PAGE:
United States v. Lyons, 210 F.2d 350 (7th Cir. 1954)Annotate this Case
Robert H. Orbison, Indianapolis, Ind., for appellant.
Warren E. Burger, Asst. Atty. Gen., Bruce H. Zeiser, Atty., Civil Division, U. S. Dept. of Justice, Washington, D. C., Jack C. Brown, U. S. Atty., Indianapolis, Ind., John Peter Lulinski, Asst. U. S. Atty., Chicago, Ill., for appellee.
Before MAJOR, Chief Judge, and DUFFY and SWAIM, Circuit Judges.
DUFFY, Circuit Judge.
This action was brought pursuant to § 205(c)1 and § 206(b)2 , Housing and Rent Act of 1947, as amended, claiming violations of § 206(a) (1)3 and § 204(b)4 of said Act. Defendant was charged with having demanded and accepted as rental for controlled housing accommodations sums in excess of the maximum legal rent. The complaint asked restitution, injunctive relief, and liquidated damages. In the judgment defendant was ordered to pay $772.50 to the Treasurer of the United States for the use and benefit of certain designated tenants; the judgment also ordered defendant to pay to the United States of America, as liquidated damages, the sum of $298, and provided for injunctive relief.
The only point urged by defendant on this appeal is that plaintiff did not prove that the tenants had failed to institute actions within 30 days from the date of the occurrence of said violations.
Section 205(c) of the Act provides in part: "Suit to recover liquidated damages as provided in this section may be brought in any Federal court * * * within one year after the date of violation: Provided, That if the person from whom such payment is demanded, accepted, received, or retained * * * either fails to institute an action under this section within thirty days from the date of the occurrence of the violation or is not entitled for any reason to bring the action, the United States may settle the claim arising out of the violation or within one year after the date of violation may institute such action." There is here no claim that any tenant was barred for any reason from bringing an action, within the 30 day period.
The authority to bring a suit for restitution is not contained in § 205. The provision for an injunction is contained in § 206(b). Where the equitable jurisdiction of a court has been invoked for injunctive purposes, restitution to tenants can be regarded as within the incidental powers of a court of equity. Orenstein v. United States, 1 Cir., 191 F.2d 184, 188. Also the order for restitution may be regarded as a proper "other order" of an equitable nature under § 206(b) appropriate to enforce compliance with the Act. Porter v. Warner Holding Co., 328 U.S. 395, 66 S. Ct. 1086, 90 L. Ed. 1332. Thus, even were the defendant's contention as to failure of proof on the part of the plaintiff sustained, it would apply only to that part of the judgment awarding $298 as liquidated damages.
The trial court made this finding: "14. More than thirty (30) days have elapsed since the occurrence of the violations herein and the aforesaid tenants have failed to institute any action under § 205 of the Housing and Rent Act of 1947, as amended." We cannot say that this finding was clearly erroneous. Tenant Silvers testified:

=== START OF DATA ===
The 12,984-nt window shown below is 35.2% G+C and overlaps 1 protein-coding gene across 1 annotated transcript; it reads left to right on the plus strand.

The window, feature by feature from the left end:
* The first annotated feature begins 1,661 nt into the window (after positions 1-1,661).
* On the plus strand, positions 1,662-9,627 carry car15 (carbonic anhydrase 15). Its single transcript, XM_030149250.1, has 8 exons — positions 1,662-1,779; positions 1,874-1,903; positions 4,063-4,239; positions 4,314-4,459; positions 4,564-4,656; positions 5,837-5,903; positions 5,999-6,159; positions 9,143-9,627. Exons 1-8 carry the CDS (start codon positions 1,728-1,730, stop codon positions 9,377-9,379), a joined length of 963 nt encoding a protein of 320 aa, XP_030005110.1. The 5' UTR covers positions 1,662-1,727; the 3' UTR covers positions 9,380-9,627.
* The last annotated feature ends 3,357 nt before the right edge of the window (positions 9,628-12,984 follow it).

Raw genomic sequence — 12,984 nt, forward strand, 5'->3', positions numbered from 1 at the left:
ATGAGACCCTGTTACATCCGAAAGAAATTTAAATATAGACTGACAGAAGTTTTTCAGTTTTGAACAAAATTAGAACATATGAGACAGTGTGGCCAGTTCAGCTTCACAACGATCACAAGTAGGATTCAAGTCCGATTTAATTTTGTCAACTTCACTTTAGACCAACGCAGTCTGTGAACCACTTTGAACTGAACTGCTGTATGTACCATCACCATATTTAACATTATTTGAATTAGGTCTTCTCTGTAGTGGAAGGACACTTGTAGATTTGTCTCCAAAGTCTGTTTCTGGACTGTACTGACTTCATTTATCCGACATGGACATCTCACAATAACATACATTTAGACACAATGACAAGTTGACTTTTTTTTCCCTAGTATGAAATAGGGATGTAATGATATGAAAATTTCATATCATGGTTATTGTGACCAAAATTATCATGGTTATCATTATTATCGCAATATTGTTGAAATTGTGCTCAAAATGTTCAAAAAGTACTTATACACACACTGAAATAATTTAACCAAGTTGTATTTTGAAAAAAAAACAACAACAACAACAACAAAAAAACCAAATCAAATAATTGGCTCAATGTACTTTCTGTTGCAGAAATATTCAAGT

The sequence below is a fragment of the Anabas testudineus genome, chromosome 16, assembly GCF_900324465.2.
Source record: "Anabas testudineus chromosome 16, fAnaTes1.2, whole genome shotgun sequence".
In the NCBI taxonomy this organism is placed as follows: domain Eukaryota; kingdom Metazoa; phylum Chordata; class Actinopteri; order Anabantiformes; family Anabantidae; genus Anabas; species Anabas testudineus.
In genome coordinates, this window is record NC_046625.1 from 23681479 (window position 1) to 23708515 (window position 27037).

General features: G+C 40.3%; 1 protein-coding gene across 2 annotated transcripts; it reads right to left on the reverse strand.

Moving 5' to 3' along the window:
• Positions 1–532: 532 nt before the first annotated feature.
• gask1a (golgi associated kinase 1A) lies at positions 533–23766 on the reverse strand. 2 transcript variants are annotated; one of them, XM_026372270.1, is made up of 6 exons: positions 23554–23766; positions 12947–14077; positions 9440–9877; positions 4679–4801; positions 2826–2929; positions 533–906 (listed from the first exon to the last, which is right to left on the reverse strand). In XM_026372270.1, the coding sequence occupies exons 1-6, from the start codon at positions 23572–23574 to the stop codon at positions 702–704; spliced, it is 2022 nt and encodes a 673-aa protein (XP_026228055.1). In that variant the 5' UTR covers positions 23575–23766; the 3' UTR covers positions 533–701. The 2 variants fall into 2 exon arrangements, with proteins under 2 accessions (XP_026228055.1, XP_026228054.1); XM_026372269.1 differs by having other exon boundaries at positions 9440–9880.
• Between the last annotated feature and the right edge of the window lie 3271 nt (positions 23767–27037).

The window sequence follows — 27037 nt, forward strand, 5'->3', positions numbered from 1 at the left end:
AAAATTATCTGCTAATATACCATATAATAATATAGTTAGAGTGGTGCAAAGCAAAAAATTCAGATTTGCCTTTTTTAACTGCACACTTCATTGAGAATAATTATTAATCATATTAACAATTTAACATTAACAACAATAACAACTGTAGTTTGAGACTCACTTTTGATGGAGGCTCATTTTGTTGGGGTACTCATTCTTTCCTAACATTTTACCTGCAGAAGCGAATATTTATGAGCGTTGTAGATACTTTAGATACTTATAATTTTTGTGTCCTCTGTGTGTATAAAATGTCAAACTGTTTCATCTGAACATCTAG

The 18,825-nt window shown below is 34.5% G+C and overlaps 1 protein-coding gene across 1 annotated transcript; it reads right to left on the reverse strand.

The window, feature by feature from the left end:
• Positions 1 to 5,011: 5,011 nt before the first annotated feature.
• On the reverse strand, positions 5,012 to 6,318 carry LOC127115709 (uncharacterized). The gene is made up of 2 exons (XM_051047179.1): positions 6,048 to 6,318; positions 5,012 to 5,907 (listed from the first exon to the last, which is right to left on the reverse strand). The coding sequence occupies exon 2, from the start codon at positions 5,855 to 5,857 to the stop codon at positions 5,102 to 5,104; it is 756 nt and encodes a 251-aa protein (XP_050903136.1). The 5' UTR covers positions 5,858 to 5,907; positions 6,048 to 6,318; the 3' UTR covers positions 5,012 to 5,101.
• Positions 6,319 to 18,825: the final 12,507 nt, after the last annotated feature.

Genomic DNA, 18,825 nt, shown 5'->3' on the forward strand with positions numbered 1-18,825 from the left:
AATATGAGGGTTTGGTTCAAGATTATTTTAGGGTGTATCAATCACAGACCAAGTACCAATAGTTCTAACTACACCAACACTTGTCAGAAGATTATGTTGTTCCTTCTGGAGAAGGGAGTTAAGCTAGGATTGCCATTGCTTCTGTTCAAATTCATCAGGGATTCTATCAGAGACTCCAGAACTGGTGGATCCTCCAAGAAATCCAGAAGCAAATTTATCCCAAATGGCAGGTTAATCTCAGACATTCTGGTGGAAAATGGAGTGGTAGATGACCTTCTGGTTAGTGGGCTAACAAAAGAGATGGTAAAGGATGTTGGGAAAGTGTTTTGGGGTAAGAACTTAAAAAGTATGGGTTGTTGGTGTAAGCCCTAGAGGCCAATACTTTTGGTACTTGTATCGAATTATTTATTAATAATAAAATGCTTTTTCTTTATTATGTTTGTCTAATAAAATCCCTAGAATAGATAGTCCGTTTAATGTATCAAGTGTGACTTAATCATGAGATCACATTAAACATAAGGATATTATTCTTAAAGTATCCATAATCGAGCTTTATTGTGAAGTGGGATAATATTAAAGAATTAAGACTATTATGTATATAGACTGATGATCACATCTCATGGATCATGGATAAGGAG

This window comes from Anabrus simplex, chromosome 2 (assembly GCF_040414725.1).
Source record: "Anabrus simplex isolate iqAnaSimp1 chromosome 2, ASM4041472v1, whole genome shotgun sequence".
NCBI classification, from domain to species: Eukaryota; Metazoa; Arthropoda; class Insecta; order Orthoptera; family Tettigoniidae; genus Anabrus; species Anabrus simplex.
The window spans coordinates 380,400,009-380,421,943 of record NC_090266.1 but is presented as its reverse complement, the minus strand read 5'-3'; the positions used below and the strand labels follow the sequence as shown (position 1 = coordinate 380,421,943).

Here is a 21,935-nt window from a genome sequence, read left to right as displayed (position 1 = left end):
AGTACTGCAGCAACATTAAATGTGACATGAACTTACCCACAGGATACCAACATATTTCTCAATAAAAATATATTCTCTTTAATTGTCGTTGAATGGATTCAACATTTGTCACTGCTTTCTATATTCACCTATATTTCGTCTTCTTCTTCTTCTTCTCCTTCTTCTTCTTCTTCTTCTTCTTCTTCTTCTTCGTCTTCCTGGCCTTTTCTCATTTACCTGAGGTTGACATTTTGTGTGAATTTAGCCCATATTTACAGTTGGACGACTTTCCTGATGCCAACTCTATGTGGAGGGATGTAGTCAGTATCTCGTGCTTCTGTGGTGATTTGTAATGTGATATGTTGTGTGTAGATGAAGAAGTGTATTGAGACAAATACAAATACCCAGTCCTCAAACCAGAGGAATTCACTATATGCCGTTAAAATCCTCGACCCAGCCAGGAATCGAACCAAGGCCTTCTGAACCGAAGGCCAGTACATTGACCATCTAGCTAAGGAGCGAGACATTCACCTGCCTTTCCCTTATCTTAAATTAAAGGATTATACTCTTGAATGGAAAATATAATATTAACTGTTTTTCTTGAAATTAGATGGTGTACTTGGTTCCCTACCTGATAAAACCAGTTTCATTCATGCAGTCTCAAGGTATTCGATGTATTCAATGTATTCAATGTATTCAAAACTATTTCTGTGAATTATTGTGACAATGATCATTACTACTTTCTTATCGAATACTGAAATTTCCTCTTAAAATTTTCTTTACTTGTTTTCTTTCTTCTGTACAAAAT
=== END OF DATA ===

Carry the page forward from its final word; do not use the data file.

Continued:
"Q. This is the first time you have ever been in court? A. Yes.
"Q. On rental overcharges as to defendant Lyons? A. This is my first time in court. Never been in on any other charge.
"Q. No rent overcharges? A. Nothing."
Tenant Brower testified that her appearance in court was the first time she had appeared in court on rent overcharges made by defendant. Bessie Sweeney, a tenant, testified that she had not previously been in court with reference to rent overcharges against defendant. Raymond Getz testified:
"Q. Were you ever in court before? A. No, Sir.
"Q. This is the first time you appeared against Catherine Lyons for rent overcharge? A. Yes."
Counsel for the government would have been more accurate if he had asked each tenant witness on direct examination whether he or she had previously instituted any court action against the defendant for rental overcharge. However, he did establish that tenants Silvers, Brower, Sweeney and Getz were appearing in court for the first time against defendant because of rental overcharges by her. It is difficult to believe that these witnesses differentiated between starting an action and being in court for the first time by reason of rental overcharges by defendant. Furthermore, defendant testified and made no claim that any action had previously been commenced by any of the tenant witnesses. Had any such action been started and defendant had proved that point, it would have been decisive as to one phase of the claim for damages. Defendant was represented by able counsel, and to assume that the point was overlooked is stretching credulity too far.
True it is that defendant was under no obligation to prove plaintiff's case; nevertheless we think the trial court could draw a legitimate and reasonable inference from all of the testimony that none of the tenants who testified, except Ruby Reynolds, had previously commenced suit against the defendant for rental overcharges.
An examination of the testimony of Ruby Reynolds discloses that she was not asked any question as to previous actions commenced against the defendant or whether this was her first time in court with reference to rental overcharges. Had the court awarded the maximum liquidated damages, a modification of the judgment would be required. Plaintiff had demanded $848 in statutory damages, but under the statute the court exercised its discretion and allowed $298. Under the circumstances we think the error caused by the failure of proof as to the witness Reynolds is not prejudicial. Judgment affirmed.